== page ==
Archive for the ‘alien life’ category

Aug 11, 2022

We Might Already Speak the Same Language As ET

Posted by in categories: alien life, existential risks, mathematics, quantum physics

Alien communication could utilize quantum physics, so SETI needs a new way to listen.

The Fermi paradox, the “where is everybody?” puzzle, is a persistent question in the search for life in the universe. It asks why, if life is not exceedingly rare in the cosmos, it hasn’t shown up on our doorstep. Equally we might ask why we haven’t even heard from alien life, through radio signals or any other means. A part of the answer could be that our present work on the search for extraterrestrial intelligence is actually very limited. Estimates show that we’ve only examined the equivalent of a hot tub of water compared to all the world’s oceans in our combing through the electromagnetic information that rolls in from the cosmos.1

If you’re a glass-half-full kind of person you’ll see this as an opportunity, but the problem is that we don’t actually know what might be filling the glass in the first place. The vast majority of SETI studies look for structure in electromagnetic radiation, whether in amplitude or frequency modulations of radio waves, or regularity in pulses of light, or in multi-wavelength correlations. In other words, we assume that information might be sailing past us in representations built using classical physics. But what if that’s just wrong?

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Aug 5, 2022

How A.I. is searching for Aliens | The Age of A.I.

Posted by in categories: alien life, robotics/AI, time travel

We have always wondered whether other intelligent life exists in this galaxy, but for the first time we have the technology to help answer that question. With artificial intelligence, researchers have renewed the hunt for alien life in space and also begun to wonder if an entirely new life form has been born on earth.

The Age of A.I. is a 8 part documentary series hosted by Robert Downey Jr. covering the ways Artificial Intelligence, Machine Learning and Neural Networks will change the world.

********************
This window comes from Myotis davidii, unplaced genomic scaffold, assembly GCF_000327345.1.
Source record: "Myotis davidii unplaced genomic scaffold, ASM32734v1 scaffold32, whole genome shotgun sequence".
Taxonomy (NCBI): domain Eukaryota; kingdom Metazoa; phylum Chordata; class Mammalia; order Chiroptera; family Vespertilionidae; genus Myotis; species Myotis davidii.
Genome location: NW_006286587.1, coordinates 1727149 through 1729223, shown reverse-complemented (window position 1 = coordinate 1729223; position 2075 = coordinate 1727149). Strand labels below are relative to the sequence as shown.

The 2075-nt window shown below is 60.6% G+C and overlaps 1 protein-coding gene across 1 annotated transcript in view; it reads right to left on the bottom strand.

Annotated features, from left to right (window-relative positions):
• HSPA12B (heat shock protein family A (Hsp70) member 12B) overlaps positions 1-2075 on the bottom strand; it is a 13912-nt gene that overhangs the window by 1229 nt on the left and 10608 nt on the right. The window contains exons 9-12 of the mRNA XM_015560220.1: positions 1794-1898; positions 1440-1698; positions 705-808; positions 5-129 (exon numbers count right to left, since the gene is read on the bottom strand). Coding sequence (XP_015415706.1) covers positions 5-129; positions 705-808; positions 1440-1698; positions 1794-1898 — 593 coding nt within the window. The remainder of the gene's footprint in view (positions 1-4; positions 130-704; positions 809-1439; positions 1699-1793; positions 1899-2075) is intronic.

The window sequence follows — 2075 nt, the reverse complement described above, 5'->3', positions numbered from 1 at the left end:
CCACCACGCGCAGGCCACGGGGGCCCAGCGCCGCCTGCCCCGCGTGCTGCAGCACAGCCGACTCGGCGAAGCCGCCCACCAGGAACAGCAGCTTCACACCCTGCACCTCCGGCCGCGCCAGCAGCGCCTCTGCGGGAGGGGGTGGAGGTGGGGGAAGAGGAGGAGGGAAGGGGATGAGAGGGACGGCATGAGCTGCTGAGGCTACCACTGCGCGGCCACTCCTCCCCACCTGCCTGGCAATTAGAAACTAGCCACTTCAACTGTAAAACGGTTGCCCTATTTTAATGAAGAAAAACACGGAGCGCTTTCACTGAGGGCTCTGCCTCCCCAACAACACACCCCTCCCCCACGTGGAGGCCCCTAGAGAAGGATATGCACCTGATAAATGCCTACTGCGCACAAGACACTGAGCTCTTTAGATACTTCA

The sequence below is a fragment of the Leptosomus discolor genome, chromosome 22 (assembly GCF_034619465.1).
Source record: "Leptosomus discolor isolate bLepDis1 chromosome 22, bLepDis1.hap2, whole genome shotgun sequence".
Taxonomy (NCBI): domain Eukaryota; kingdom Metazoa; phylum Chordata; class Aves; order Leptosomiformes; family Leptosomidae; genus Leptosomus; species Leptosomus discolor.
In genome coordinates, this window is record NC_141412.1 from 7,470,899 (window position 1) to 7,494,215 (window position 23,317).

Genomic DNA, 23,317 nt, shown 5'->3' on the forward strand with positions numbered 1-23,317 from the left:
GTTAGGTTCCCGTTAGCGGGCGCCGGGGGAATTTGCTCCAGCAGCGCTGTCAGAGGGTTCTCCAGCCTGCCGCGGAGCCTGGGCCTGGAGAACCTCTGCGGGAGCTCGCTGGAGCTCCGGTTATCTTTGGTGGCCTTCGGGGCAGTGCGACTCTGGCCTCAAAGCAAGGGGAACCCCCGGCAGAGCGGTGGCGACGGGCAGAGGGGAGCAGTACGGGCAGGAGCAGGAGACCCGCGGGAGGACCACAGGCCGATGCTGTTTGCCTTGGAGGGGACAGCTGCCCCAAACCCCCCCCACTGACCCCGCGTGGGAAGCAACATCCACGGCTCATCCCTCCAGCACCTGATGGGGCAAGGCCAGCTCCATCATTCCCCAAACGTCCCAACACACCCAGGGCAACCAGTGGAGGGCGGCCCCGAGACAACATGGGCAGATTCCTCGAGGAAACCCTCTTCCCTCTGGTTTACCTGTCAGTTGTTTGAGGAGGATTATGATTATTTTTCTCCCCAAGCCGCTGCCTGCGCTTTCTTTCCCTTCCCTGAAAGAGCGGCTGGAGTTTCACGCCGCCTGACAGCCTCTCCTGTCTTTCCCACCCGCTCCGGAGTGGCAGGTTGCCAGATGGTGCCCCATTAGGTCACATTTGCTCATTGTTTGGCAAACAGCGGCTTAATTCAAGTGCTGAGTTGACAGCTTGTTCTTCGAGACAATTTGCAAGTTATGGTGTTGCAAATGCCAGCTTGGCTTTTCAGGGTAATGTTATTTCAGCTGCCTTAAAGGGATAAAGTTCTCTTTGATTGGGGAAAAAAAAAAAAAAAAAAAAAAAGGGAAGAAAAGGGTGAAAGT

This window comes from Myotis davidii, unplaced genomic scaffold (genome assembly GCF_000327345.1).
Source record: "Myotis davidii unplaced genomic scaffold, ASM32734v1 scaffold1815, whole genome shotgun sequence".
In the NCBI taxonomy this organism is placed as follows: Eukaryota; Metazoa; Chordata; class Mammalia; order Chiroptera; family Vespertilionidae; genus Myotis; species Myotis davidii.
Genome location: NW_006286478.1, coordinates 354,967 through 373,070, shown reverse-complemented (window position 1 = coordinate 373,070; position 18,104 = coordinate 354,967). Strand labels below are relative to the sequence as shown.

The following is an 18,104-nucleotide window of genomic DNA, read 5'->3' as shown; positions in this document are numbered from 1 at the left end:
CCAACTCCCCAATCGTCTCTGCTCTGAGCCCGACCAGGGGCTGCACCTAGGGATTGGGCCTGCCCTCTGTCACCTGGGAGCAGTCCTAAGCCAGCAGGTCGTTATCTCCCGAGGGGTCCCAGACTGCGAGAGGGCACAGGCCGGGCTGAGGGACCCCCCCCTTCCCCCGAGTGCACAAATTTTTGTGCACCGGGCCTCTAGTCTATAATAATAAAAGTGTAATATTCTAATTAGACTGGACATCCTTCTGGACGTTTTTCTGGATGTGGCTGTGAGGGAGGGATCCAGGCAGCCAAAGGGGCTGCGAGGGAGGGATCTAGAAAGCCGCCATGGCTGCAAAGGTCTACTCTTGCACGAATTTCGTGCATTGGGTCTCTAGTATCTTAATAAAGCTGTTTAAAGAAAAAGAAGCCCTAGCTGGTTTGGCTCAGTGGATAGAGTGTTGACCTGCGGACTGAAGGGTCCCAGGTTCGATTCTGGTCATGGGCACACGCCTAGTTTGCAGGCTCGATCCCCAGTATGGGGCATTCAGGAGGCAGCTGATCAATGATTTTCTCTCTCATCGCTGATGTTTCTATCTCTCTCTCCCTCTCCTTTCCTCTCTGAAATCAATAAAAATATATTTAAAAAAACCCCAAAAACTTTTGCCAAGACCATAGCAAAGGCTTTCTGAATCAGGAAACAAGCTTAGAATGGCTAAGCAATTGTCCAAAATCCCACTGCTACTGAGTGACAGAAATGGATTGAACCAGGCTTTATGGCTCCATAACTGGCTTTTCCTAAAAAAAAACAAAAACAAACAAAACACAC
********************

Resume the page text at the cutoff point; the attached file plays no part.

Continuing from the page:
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Aug 3, 2022

The Fermi Paradox Revisited and Resolved?

Posted by in categories: alien life, existential risks, physics

In February 2020, four distinguished astrophysicists — Jonathan Carroll-Nellenback, Adam Frank, Jason Wright, Caleb Scharf suggested that Earth may have remained unvisited by space-faring civilizations all the while existing in a galaxy of interstellar civilizations seeded by moving stars that spread alien life, offering a solution to the perplexing Fermi paradox. They concluded that a planet-hopping civilization could populate the Milky Way in as little as 650,000 years.

“It’s possible that the Milky Way is partially settled, or intermittently so; maybe explorers visited us in the past, but we don’t remember, and they died out,” says Jonathan Carroll-Nellenback, an astronomer at the University of Rochester and his collaborators in a 2019 study that suggests it wouldn’t take as long as thought for a space-faring civilization to planet-hop across the galaxy, because the orbits of stars can help distribute life, offering a new solution to the Fermi paradox. “The solar system may well be amid other settled systems; it’s just been unvisited for millions of years.”

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Aug 3, 2022

Where are the aliens? A new study may finally solve the Fermi Paradox

Posted by in categories: alien life, existential risks

A new study proposes a possible solution to the Fermi Paradox, suggesting why we may not detect advanced alien civilizations.

A new study offers a possible solution to the Fermi Paradox. * The Fermi Paradox wonders why we haven’t encountered aliens yet. * Advanced alien civilizations may be pulling back from space exploration to avoid collapse, predict the researchers.